Businesses need to compensate interns with more than experience.
As reported in the New York Times and other papers across the country at the beginning of the month, several states are currently investigating whether unpaid internships violate minimum-wage laws.
With some minor reservations, the first inclination for many students who have found themselves giving organizations and companies countless hours of free labor in the name of “learning experience,” is to sigh and say, “It’s about time.”
While it is true that, in most fields, internships provide invaluable field experiences and networking opportunities, students who put in anywhere between 15 and 40 hours a week at these positions, regardless of how much they love the work, really should be getting something a little more concrete and worthwhile than the business cards of professionals who may or may not remember them when they graduate in a few years.
That’s the thing about getting to network and gain field experience: The success of your networking as a student depends heavily on whether other people will get back to you and remember you. And field experience has an expiration date, even if it looks nice on a résumé.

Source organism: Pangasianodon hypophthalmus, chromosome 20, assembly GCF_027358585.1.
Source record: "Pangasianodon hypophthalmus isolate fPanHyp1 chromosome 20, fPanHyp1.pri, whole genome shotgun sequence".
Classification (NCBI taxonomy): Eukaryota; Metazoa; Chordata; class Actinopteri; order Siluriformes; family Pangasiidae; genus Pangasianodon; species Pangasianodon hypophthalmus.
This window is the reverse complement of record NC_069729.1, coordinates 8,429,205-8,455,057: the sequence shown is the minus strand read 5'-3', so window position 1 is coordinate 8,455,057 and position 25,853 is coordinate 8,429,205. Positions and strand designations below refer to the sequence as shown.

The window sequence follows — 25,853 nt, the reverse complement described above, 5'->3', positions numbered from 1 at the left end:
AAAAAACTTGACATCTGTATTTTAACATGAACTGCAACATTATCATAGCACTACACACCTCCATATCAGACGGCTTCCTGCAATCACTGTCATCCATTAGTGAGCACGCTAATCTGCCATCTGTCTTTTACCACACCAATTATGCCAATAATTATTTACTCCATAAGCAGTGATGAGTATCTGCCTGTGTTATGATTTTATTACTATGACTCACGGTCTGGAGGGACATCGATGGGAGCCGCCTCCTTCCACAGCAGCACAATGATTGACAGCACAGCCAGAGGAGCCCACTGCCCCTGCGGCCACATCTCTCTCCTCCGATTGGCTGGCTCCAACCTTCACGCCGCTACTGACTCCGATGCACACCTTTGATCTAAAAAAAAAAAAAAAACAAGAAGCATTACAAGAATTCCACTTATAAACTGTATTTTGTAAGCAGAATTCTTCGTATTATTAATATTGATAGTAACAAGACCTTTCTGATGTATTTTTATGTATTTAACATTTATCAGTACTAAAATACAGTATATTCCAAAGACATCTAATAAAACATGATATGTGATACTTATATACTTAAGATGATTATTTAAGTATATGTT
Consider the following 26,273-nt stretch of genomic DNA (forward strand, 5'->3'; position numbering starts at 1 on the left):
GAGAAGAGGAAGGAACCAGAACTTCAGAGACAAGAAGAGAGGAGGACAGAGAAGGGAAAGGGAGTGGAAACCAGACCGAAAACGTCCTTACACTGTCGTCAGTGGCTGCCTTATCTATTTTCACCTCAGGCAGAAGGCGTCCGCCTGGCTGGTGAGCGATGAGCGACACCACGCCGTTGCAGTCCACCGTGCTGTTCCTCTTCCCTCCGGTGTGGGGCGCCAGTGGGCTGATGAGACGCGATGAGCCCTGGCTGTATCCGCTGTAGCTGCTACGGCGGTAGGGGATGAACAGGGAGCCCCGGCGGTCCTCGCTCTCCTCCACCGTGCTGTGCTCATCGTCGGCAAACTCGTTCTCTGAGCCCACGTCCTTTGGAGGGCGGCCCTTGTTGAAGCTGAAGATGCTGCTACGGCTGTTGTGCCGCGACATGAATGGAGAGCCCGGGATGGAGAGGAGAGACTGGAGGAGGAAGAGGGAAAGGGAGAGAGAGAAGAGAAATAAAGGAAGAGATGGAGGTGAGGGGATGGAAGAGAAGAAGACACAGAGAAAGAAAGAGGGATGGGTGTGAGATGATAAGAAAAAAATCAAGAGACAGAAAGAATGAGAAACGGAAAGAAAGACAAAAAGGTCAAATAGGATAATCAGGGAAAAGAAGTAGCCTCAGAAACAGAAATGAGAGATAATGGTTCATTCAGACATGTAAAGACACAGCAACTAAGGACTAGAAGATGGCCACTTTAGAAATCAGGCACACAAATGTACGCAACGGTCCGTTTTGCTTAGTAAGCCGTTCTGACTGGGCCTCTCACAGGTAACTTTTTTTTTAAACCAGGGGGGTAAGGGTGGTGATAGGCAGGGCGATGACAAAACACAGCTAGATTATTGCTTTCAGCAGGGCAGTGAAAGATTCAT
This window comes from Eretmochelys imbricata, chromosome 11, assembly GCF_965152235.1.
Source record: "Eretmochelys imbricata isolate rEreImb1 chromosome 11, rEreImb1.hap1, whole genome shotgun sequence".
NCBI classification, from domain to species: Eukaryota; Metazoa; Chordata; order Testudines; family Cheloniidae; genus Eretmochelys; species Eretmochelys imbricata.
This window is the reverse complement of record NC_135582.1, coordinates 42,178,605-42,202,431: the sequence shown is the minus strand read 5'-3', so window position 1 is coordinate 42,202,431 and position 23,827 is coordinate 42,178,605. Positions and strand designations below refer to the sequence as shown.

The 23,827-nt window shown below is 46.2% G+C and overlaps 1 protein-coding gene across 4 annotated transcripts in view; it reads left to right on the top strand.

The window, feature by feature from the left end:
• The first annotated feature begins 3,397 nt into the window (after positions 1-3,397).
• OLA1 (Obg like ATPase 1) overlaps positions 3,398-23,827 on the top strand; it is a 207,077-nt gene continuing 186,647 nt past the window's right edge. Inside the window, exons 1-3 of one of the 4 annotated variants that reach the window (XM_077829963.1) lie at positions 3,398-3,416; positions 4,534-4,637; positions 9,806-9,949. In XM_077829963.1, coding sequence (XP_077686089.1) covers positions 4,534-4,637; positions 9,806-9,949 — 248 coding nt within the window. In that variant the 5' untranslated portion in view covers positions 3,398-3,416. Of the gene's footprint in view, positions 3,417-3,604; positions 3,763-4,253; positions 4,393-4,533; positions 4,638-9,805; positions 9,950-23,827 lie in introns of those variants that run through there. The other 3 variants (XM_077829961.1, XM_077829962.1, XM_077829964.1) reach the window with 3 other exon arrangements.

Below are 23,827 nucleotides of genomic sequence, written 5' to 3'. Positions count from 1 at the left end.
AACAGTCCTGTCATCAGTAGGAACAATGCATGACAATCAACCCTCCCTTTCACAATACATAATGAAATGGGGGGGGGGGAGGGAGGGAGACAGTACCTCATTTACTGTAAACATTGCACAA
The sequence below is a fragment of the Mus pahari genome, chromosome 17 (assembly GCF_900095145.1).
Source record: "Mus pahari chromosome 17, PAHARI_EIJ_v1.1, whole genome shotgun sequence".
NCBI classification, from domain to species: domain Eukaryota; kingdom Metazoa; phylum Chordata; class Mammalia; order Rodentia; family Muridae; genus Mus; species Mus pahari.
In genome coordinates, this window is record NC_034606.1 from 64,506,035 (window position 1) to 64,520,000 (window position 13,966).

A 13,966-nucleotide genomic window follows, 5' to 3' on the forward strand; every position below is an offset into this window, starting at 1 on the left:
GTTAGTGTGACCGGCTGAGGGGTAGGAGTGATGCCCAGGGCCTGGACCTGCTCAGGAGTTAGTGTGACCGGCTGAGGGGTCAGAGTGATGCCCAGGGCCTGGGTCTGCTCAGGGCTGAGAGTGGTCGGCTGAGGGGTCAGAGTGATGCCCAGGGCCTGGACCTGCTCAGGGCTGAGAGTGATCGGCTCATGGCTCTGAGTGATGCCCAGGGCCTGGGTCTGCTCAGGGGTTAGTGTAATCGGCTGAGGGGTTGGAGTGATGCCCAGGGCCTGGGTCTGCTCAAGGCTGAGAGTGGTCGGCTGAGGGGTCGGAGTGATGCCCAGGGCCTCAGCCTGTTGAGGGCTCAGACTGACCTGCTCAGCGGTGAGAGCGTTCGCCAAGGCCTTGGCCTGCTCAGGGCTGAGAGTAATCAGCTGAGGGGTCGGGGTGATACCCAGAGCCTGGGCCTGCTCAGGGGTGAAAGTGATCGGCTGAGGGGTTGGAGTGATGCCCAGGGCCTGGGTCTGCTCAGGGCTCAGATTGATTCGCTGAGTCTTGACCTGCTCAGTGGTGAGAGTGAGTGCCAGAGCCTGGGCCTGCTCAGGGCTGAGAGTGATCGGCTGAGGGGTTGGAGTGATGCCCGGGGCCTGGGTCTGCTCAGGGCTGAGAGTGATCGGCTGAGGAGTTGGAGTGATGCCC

But a paycheck or even a stipend could be a small but earnest way to ensure the work students pour into internships benefit them in some tangible way. If some companies can offer internships at which students make the same salary as an entry-level employee, why can’t others buck up and pay their student-interns minimum wage?
With the investigation into the legality of unpaid internships, however, comes a legitimate worry: With the current recession and the job market on life support, will companies do away with internships if they’re ordered to pay interns? Then where will students get the experience?
If one bit of advice could be offered to companies and organizations offering internships, it would be to level the playing field. Either decide to pay across the board, or decide to award credits across the board, but don’t have the next generation of employees – ostensibly, the future of the business – work for nothing.